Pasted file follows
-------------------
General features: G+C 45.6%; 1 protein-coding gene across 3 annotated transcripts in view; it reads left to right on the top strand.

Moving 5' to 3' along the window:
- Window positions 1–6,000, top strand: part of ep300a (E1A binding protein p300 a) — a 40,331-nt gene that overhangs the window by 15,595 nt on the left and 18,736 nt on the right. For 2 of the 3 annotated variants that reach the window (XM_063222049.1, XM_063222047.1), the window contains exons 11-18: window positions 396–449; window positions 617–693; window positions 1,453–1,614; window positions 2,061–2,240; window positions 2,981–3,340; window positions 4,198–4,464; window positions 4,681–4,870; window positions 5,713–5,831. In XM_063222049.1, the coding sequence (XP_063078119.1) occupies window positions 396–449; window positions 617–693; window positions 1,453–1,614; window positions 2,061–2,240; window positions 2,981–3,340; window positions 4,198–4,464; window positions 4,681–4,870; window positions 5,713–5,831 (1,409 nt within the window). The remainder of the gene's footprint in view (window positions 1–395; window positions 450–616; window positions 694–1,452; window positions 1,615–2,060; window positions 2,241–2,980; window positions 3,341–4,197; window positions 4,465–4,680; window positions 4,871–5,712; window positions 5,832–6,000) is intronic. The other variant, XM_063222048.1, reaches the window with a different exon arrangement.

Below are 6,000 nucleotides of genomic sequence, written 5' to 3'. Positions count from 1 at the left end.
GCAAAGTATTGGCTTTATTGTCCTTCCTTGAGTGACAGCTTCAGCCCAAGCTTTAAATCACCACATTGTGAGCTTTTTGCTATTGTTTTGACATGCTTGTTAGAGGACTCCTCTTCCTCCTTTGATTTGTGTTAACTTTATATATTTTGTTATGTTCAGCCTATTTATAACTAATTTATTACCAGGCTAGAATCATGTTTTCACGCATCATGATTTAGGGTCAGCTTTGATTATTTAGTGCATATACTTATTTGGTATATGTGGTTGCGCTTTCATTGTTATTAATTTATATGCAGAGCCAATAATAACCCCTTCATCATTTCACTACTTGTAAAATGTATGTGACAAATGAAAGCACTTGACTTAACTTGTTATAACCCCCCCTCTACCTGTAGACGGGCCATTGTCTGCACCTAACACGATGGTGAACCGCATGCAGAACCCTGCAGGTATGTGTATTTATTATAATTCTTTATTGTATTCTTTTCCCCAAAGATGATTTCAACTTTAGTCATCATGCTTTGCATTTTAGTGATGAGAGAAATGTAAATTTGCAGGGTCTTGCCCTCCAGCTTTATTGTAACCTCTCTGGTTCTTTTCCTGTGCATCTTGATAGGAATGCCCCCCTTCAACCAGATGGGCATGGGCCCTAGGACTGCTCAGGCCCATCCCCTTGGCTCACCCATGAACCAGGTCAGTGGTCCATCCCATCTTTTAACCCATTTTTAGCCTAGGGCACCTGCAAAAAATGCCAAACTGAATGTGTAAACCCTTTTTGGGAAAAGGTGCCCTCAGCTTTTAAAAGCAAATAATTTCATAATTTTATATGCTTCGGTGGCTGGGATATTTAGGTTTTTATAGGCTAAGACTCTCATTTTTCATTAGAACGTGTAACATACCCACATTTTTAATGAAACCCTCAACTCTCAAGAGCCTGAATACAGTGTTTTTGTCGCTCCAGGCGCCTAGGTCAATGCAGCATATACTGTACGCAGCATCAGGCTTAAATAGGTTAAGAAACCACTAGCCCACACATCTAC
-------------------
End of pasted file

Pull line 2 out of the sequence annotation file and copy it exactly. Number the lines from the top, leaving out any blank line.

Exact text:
Moving 5' to 3' along the window: